Now, if Peterr can come up with a way to keep the LAST ZONE CALLING open to receive the purge heat, I will step down from my lofty office chair.
 
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Old 11-30-11, 05:49 PM
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Originally Posted by NJ Trooper View Post
Here's the down side... my design will only hold open one zone... and the choice of zone is fixed, hardwired to that particular zone valve. It isn't the 'last zone called', you have to choose one when you wire it.
Same as my plan.

It would seem that the best choice would be the largest and/or coolest zone.
Agree this. Qualify by adding the zone with the largest load in btu's per hour/day.

My idea involves a double pole relay, the relay would be triggered by the strap-on aquastat
I'm still working on this aspect of my plan.
What's missing is if a different zone is firing now, it would trigger the fixed purge zone.
I have an idea how to get around this.



3. Strap-on a'stat reaches setpoint and closes, triggering DPST relay.

4. Circ relay in operating a'stat is shunted by one pole of relay.

5. THERMOSTAT for chosen purge zone is shunted by second pole of relay.
I believe this will result in an endless loop.
shunting the T'stat will call the boiler and keep the a'stat closed...
never ending.
My plan opens the end switch of the chosen zone valve. As long as the T'stat for the chosen zone is not calling for heat.
Opening the end switch keeps the boiler from firing. Parallel the power to the circulator from elsewhere on my plan. My plan also makes sure the z valve is fully open before the circulator is started.

Now, if Peter can come up with a way to keep the LAST ZONE CALLING open to receive the purge heat, I will step down from my lofty office chair.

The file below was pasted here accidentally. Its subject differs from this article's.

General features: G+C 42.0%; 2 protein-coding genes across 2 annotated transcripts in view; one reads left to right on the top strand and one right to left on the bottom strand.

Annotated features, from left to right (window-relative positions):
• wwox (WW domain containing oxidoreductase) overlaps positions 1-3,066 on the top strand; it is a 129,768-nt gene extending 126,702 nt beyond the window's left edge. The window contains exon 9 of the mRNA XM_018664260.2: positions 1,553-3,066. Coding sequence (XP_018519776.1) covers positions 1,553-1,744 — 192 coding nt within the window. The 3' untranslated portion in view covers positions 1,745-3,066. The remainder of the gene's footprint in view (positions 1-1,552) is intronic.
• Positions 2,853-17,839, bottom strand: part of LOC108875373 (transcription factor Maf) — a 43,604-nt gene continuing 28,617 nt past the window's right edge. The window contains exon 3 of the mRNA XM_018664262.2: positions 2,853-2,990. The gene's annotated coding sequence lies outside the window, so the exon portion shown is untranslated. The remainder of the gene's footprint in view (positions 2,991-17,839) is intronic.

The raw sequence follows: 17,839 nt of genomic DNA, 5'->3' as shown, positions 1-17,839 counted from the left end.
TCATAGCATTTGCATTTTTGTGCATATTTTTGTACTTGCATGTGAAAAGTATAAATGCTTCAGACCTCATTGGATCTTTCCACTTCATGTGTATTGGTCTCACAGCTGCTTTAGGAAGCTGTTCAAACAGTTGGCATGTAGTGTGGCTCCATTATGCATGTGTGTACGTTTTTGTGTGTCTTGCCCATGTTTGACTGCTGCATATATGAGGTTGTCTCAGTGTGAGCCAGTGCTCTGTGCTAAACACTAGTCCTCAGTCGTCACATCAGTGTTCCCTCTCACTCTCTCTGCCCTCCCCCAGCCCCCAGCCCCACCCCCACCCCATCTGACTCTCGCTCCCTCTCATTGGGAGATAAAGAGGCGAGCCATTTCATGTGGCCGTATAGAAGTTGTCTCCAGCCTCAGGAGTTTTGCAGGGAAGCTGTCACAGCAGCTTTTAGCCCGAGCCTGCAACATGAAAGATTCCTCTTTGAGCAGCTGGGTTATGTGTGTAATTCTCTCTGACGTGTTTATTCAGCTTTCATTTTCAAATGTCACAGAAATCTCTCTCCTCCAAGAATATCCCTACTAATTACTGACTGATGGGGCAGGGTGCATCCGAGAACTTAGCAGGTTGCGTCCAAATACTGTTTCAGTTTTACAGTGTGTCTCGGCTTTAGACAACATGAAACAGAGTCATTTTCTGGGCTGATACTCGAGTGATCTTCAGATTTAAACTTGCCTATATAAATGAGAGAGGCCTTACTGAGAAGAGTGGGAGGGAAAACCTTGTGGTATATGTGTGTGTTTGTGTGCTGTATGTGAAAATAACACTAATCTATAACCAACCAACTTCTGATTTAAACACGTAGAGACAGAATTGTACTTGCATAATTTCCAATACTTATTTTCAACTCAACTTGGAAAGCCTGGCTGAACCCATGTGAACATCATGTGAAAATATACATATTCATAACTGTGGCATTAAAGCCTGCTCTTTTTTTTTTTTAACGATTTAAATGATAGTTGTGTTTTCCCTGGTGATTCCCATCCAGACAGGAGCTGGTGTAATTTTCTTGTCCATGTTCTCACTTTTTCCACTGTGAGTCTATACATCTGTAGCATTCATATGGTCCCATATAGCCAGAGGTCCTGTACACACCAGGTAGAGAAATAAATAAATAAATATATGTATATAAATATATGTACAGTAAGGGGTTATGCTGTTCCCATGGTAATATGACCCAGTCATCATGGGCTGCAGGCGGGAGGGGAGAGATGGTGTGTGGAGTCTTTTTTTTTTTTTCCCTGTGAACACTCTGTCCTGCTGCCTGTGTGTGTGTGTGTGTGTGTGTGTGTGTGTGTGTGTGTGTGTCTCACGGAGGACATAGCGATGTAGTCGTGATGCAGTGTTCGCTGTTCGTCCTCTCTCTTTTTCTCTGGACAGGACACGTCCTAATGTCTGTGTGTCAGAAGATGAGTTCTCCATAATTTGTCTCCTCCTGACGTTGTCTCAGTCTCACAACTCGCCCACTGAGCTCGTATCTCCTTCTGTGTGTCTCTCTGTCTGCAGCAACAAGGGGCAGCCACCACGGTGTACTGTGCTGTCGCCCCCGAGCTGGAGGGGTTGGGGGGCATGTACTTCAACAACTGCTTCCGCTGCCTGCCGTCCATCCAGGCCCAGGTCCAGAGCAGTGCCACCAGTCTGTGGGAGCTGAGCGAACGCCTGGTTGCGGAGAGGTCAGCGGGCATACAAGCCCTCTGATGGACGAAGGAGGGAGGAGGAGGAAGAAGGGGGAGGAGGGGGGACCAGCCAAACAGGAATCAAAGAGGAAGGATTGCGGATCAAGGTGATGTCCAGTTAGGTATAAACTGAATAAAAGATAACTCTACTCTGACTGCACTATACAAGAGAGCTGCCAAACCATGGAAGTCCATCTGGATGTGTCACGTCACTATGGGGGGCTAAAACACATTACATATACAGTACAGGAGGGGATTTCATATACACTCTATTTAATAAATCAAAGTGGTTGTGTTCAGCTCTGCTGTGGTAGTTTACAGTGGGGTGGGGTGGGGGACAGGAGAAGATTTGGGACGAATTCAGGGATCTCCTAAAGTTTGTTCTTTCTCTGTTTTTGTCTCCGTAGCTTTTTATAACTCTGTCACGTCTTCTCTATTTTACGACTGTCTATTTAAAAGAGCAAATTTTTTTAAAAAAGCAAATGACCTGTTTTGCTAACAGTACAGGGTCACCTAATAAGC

I think i could do it NJT, but it would take a bucket load of relays.
Probably not worth the effort or expense.
But the real question is..Should it be the last zone that called or the zone that callled the longest time ago??


More later,
Peter
 
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Old 11-30-11, 06:12 PM
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3. Strap-on a'stat reaches setpoint and closes, triggering DPST relay.

4. Circ relay in operating a'stat is shunted by one pole of relay.

5. THERMOSTAT for chosen purge zone is shunted by second pole of relay.
I believe this will result in an endless loop.
shunting the T'stat will call the boiler and keep the a'stat closed...
never ending.
I actually just realized this flaw myself, thanks for catching it!
 
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Old 11-30-11, 06:21 PM
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Should it be the last zone that called or the zone that callled the longest time ago??
Good thought... I think the answer would depend on how large that zone is... if it happened to be a small zone there would likely be problems with overshoot.

With a bucketload of relays, you could open them ALL to purge the heat!

A much more complicated approach might use electronics and a micro-P monitoring room temp sensors and intelligently opening (and closing!) valves based on zone temp. Strategy might be room farthest from it's setpoint first... and if that room gets satisfied, open the next farthest... etc... for this approach I might choose triacs over relays.

Going that far though is definite overkill... no benefit for the time or money expended in developing the idea.
 

Last edited by NJT; 12-03-11 at 10:30 AM.
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Old 11-30-11, 06:24 PM
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How about if one were to use a THREE pole relay... the first two poles as in my previous post, with the third pole wired to OPEN the ENDSWITCH wiring from the selected valve?

Nope... this won't work either because if the selected purge zone also happens to be the zone calling for heat, then when the endswitch is opened, the heat call will end. This will act as a 'reset' on the boiler and it won't get any hotter than the temp on the strap-on aquastat.
 

Last edited by NJT; 12-03-11 at 10:29 AM.
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Old 12-05-11, 07:46 PM
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Hello Friends,
I haven't forgot about this thread.
Having a bit of a rough spot taking care of my 94 year old mom.
Makes it hard to focus.
I'll get back to it as soon as possible.

Peter
 
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Old 12-05-11, 07:57 PM
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Do what ya gotta do Peter, we understand...